Hamas, held responsible by Israel for militant activity within Gaza, appears to have been attempting to mitigate Salafist activities, through physical intimidation. A member of the Al-Nasser Salah Al-Deen Brigades, part of Gaza’s PRC, was badly beaten by Hamas fighters in mid-July. This followed an announcement by the MSC in June that denounced Hamas for preventing the group and its allies from carrying out its jihad. Despite the beating meted out to the PRC fighter, the rocket attacks on Israel have continued, and should the groups based within the Sinai continue to increase their strength they will embolden their allies inside Gaza. As such, with the international community keen to see peace talks move forward, it will be vital for the U.S. and others to engage with Hamas’ financial backers in the Gulf and stress the importance of challenging this threat.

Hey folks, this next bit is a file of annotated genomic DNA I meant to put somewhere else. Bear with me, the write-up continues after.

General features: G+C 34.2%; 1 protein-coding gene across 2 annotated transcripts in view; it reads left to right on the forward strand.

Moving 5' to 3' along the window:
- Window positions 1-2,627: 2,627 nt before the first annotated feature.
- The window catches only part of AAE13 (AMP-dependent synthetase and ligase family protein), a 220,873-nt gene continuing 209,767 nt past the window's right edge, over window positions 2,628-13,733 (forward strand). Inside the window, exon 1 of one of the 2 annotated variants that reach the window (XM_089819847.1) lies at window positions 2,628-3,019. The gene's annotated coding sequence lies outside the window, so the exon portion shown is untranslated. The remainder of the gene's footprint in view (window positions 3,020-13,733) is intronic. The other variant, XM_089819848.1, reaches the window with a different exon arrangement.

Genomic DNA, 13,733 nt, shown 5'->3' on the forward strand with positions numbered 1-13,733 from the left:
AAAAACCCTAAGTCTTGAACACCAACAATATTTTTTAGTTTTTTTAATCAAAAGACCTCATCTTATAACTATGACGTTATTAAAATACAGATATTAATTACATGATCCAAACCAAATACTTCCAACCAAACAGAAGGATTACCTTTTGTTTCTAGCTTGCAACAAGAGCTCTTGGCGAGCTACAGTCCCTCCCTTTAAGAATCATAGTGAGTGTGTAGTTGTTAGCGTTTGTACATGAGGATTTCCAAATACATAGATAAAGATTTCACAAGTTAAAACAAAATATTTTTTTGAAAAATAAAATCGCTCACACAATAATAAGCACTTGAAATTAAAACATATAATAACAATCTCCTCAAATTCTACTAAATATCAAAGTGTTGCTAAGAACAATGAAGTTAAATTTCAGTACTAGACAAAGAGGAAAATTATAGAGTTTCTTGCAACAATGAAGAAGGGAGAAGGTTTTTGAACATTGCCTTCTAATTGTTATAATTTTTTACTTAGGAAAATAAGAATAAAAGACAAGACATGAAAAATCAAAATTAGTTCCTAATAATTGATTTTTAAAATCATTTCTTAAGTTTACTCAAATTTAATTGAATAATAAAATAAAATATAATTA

July 28, 2013:

Egyptian army deploys some 3,000 soldiers and more than two armored battalions, including dozens of tanks and at least 10 attack helicopters to clear out more than 50 terrorist compounds in the central and northern parts of the peninsula. The Egyptian military began staging an offensive over the weekend to clean out the terrorist networks in the Sinai Peninsula. The goal of the operation, dubbed “Desert Storm,” is to clear out the more than 50 terrorist compounds located mostly in the northern and central parts of the peninsula. Some 3,000 soldiers and more than two armored battalions, including dozens of tanks and at least 10 attack helicopters, which had been moved into the peninsula in recent months, received the green light on Friday to commence the attack.